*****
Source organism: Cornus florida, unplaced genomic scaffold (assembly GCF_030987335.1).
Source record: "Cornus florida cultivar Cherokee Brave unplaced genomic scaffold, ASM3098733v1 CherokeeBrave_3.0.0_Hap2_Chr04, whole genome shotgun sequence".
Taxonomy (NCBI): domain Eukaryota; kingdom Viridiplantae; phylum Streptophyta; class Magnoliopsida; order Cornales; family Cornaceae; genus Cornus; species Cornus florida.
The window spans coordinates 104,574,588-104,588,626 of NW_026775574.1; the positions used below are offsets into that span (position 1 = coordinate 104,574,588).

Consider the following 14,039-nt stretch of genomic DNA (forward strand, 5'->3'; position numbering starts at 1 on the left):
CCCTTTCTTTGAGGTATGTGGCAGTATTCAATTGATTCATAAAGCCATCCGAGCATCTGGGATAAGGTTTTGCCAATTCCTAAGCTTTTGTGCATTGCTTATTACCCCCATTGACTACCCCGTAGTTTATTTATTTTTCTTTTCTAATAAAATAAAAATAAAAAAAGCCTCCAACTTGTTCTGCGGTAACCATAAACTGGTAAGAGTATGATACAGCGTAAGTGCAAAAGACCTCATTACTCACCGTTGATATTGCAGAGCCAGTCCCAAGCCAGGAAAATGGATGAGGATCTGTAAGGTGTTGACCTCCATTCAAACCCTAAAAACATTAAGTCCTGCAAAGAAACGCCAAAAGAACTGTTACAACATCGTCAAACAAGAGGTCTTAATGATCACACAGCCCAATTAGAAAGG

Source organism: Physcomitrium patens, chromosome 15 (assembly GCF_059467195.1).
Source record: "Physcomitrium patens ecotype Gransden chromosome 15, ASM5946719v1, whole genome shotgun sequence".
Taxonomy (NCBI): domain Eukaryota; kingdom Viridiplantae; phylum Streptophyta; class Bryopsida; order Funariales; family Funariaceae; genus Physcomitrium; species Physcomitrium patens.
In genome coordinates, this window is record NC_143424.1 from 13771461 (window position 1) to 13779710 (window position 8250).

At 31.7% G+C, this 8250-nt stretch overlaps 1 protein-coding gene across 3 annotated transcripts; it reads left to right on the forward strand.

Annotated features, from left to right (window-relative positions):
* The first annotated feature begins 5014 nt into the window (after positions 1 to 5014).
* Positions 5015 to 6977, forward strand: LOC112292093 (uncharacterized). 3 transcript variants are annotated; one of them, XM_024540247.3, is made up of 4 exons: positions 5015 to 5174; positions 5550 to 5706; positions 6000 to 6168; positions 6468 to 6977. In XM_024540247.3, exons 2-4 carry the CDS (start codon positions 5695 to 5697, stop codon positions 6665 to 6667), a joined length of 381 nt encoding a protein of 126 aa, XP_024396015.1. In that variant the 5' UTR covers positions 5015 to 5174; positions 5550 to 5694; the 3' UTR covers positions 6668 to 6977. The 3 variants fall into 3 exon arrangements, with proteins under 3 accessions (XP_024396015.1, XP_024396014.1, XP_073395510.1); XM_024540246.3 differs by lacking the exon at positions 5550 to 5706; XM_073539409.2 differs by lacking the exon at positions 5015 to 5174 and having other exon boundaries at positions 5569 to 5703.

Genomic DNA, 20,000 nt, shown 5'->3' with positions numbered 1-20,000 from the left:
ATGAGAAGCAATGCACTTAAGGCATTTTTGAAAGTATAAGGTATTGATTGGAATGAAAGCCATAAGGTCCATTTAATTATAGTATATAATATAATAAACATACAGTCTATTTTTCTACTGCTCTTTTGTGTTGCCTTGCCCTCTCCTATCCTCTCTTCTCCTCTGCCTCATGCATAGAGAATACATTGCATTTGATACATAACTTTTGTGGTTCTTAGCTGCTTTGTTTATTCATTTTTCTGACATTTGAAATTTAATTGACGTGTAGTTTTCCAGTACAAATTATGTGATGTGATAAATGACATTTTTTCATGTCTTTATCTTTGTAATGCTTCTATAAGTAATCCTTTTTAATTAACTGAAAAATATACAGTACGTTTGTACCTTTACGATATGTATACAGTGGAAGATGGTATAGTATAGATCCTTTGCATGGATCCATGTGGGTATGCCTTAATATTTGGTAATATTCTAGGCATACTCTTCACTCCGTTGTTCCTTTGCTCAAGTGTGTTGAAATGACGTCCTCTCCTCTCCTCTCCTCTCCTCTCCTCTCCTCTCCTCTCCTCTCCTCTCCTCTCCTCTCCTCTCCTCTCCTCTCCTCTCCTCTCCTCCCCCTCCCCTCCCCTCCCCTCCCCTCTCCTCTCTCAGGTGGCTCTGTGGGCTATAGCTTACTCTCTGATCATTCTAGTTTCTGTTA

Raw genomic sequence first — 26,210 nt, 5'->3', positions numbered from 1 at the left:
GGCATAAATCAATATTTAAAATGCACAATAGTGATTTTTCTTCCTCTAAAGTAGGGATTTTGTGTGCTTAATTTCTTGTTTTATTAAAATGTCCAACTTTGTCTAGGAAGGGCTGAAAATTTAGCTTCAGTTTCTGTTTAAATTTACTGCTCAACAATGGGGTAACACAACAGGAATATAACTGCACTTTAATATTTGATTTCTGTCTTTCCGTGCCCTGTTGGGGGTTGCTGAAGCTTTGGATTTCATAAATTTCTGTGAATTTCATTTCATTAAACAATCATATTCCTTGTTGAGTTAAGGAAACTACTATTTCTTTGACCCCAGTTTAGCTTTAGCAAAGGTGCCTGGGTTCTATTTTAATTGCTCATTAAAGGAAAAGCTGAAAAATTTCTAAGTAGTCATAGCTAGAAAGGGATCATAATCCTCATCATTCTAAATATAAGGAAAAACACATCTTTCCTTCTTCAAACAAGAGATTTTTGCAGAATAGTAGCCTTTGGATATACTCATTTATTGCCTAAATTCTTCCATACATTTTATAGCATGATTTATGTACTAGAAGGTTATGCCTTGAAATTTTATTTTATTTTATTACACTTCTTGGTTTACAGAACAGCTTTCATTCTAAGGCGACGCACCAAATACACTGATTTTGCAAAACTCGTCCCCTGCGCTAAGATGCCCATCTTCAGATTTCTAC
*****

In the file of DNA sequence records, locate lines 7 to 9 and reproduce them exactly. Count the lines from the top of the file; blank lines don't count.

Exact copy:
Source organism: Physcomitrium patens, chromosome 15 (assembly GCF_059467195.1).
Source record: "Physcomitrium patens ecotype Gransden chromosome 15, ASM5946719v1, whole genome shotgun sequence".
Taxonomy (NCBI): domain Eukaryota; kingdom Viridiplantae; phylum Streptophyta; class Bryopsida; order Funariales; family Funariaceae; genus Physcomitrium; species Physcomitrium patens.